Religion Exposed In Thomas Luckmann's Invisible Religion

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In Luckmann’s Invisible Religion, he argues that the world has not essentially become secularized, but that religion has become ‘invisible’ and ‘personal’. He does this by proposing that religion has lost the prestige it once had in society and instead has evolved to become personal for the individual. Religion has now adopted a more private form; its once-held institutionalized form has broken down, and it has now been sculpted into a more individualized shape by man. The author’s ideas on religion are remarkably similar to Berger’s as both hold the stance that the importance of religion is falling, although Berger has a broader, social perspective and Luckmann focuses on the value of religion for individuals.
Thomas Luckmann advocates that following the Protestant Reformation and industrial capitalism, personal reasoning has trumped religion in importance. Its presence communally has disappeared, and it has become a personal matter. The dialectic of religion has broken down owing to a lack of their ‘modernization’ quality. Rosalind Hackett, a theologian, in his article “Hackett on Revitalization” notes that a modern religion is one which is ‘reformative in nature and propagates the traditional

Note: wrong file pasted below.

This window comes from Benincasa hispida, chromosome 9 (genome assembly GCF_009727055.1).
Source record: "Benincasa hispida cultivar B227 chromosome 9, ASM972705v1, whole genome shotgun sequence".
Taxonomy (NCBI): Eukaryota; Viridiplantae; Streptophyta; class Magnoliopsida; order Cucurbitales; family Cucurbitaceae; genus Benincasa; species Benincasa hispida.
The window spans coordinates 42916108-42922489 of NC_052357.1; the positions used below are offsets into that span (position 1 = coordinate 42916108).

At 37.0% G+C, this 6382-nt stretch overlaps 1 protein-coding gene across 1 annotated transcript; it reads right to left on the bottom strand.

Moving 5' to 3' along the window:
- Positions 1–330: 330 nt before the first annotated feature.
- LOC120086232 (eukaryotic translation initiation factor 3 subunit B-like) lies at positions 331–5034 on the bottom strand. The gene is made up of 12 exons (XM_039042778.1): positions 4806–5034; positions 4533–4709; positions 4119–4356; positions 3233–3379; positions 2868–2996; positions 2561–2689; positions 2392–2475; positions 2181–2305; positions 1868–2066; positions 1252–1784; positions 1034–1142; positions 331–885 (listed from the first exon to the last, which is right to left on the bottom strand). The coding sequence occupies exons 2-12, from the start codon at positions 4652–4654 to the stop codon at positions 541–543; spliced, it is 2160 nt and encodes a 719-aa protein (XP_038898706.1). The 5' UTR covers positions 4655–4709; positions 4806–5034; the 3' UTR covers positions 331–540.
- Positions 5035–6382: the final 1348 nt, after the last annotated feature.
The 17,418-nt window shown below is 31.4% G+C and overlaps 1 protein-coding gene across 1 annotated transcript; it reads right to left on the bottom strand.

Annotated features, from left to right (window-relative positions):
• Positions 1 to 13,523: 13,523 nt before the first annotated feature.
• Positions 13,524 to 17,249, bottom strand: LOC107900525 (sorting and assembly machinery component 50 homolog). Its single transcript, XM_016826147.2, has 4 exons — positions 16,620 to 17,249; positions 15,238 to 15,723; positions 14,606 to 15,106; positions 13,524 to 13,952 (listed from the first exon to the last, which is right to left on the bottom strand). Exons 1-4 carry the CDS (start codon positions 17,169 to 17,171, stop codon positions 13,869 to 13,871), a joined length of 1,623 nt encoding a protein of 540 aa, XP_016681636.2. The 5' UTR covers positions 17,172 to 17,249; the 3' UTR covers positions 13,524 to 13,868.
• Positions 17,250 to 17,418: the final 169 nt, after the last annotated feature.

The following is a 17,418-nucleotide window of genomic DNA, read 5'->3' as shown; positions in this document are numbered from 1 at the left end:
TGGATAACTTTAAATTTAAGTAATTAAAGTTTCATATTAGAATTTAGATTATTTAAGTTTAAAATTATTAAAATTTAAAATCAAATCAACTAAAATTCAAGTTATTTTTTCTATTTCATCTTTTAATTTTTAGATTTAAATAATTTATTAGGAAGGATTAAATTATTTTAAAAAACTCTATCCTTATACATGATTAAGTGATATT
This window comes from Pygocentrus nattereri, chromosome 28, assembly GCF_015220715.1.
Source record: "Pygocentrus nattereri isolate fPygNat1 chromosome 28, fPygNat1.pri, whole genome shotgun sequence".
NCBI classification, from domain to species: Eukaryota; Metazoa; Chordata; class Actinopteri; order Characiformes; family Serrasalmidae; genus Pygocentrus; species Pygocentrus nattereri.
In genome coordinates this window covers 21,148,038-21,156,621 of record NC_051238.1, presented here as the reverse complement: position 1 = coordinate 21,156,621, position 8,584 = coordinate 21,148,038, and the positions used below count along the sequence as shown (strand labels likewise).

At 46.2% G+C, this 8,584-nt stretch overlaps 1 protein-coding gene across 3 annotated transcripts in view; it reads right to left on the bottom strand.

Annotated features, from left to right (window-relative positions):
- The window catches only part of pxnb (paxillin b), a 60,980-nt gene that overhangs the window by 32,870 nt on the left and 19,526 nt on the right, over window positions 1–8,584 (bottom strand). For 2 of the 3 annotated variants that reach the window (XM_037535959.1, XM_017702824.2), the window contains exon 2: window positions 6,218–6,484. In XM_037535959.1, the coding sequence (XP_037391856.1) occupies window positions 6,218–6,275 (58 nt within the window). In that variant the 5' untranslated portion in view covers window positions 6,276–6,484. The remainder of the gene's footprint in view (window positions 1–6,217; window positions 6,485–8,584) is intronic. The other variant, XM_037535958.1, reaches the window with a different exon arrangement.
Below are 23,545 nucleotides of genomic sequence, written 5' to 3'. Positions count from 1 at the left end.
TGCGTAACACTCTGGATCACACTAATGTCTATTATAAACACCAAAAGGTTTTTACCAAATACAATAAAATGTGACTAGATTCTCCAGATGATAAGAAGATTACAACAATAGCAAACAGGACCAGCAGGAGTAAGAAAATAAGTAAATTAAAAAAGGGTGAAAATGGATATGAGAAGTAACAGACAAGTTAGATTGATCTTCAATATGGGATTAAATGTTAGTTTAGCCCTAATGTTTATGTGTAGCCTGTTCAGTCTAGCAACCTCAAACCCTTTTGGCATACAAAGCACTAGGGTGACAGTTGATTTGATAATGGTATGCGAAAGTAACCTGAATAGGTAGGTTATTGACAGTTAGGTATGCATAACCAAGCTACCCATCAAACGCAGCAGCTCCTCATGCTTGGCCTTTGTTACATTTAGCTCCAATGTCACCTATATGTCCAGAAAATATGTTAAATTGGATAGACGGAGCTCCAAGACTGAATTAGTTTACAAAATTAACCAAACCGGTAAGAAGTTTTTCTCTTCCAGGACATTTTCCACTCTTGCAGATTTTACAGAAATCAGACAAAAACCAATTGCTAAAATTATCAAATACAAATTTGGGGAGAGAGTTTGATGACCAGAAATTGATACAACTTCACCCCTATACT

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However, Luckmann’s ideas are in contrast to Berger’s as he still feels religions play a pivotal role in individual lives. Luckmann also debates about the relation between religion and individuals – holding the viewpoint that people would still resort to them for morals and judgements – but Berger only analyses the association of religions with societies. According to Berger, a crisis of credibility and plausibility – coexistence of various nomoii – has ultimately led to decline of religions socially, as such a state encourages the infusion of ideas from different ‘sacred’ nomos and this questions the legitimacy of those nomos and
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